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Chief Procurement Officers: Developing Procurement Mastery

CPO Rising 2017: Tools of The Trade – Ardent Partners conducts an annual procurement-themed market research study each year and this is it. By taking the survey, you have an opportunity to help advance the collective knowledge of the entire procurement profession AND get a copy of the full report when it publishes in March. If you have a few minutes today, please consider participating in the industry’s most-influential and widely-distributed study.

Chief Procurement Officers: Developing Procurement Mastery

To achieve procurement mastery in the age of innovation, today’s Chief Procurement Officers must develop and balance the creative (“art”) and quantitative (“science”) capabilities of their organizations to deliver maximum value in support of enterprise goals and objectives. To do this, the CPO’s primary management task is to make the procurement staff capable of organizational performance and in doing so make sure that their strengths are operational and their weaknesses are insignificant. This can be challenging since every procurement operation is composed of people with different skills, experiences, and motivations. However, the capacity of individual staffers to make contributions is as dependent upon the management of the procurement operation as it is upon the underlying abilities of the individuals.

“We need to hire good, smart people with the right traits and values, and then we must coach and train them until complacency is recognized by all as a sin, and the pursuit of perfection – or at least excellence – becomes the standard. After we do that, then ‘processes’ will improve as a cascading and natural consequence.” – CPO, Public Sector, United States

To help CPOs assess the makeup and capabilities of their staff, each year, Ardent Partners has historically published the organizational capabilities around key areas such as people, operations, and systems. For example, procurement organizations over the last six years have significantly improved in the area of internal collaboration, with two-thirds of groups reporting “strong collaboration” with finance and the CFO . Conversely, these same organizations have room for improvement when it comes to supplier collaboration with only one in four reporting a “strong” level.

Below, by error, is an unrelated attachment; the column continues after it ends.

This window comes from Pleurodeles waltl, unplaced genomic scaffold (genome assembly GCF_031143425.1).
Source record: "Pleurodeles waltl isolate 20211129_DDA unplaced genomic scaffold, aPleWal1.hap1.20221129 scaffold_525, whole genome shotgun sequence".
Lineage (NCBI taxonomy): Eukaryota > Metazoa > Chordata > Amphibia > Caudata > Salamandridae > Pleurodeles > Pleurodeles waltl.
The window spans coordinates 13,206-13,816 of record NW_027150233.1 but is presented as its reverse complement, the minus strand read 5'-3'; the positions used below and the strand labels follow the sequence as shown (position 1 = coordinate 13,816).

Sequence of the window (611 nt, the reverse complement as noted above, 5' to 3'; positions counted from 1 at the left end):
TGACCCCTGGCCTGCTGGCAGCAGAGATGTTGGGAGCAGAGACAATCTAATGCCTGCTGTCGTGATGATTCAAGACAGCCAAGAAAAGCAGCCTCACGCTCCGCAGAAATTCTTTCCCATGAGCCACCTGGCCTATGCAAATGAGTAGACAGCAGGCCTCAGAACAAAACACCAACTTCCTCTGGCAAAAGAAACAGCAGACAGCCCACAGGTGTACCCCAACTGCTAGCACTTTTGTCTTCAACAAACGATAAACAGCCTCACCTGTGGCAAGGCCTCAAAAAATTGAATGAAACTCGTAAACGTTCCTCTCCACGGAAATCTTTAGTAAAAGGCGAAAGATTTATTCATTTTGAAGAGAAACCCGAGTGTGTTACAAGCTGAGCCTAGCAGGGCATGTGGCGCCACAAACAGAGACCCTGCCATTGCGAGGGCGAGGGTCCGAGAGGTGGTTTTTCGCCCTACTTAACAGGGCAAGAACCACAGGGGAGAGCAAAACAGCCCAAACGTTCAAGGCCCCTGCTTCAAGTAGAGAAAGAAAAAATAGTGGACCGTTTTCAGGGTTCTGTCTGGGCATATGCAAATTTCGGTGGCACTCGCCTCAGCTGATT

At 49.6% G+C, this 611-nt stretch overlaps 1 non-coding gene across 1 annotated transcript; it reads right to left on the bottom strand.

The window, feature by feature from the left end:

Ardent Partners has also performed a more detailed analysis of the specific staff skills in place at the average enterprise to get to a deeper view into the underlying drivers of organizational performance. The Ardent Partners’ Procurement Competency Matrix looks at a list of many of the higher-level competencies that a procurement staff or department should have in place in order to execute well, including specific procurement areas such as category management and managing supply risk as well as more general skills like financial analysis and presentations.

One of the things that makes procurement such a fascinating profession is that when a procurement team is fully engaged, it touches nearly everything inside the enterprise. It also regularly interfaces with suppliers and prospective suppliers. Procurement responsibilities thus can range from the highly strategic and complex to the highly tactical and straightforward. With almost unlimited access to the enterprise, there are so many unique opportunities to create value. To capitalize on the opportunities, the Chief Procurement Officer needs to draw upon a wide range of creative and technical skills and experience. Roles and projects within procurement can require broad skills while others benefit from specialization or repetition.

Consider the broad and very different skills a sourcing lead needs to use when working with the product team. The collaboration might start with early stage prototyping and continue through the launch of a highly technical product using global suppliers and some contract manufacturing. Compare those to the skills needed for someone in procurement partnering with HR in the development of a 360-degree contingent workforce management program. This collaboration might involve reshaping how the current temporary workers, including independent contractors, freelancers, and professional services teams are engaged, sourced, and ultimately managed. These two projects require very different skills from each other and from someone doing PO processing, running low-value, single-price auctions, or tracking contract compliance.

“We still have a lot of opportunities associated with improving the efficiency of how we run our business – whether that’d be next generation tools…to considering what I call ‘right role, right person, right location,’ which includes potentially outsourcing or other organizational models…to potentially considering leveraging our third-party providers for very specialized things” – CPO, Fortune 100 Company

Our research reveals that most CPOs are dealing with teams that have the opportunity to improve across the board. They also show that many CPOs have teams with sizable deficiencies. Fundamentally improving the team may not be easy; but, it must be done. It now falls to each Chief Procurement Officer to decide on what to do and how to prioritize investments as well as to identify the skills that will have the greatest impact on near-term and future outcomes that will fundamentally advance the organization. The state of procurement is strong, but with the right executive leadership and focus on improving procurement competencies, it can be stronger next year.

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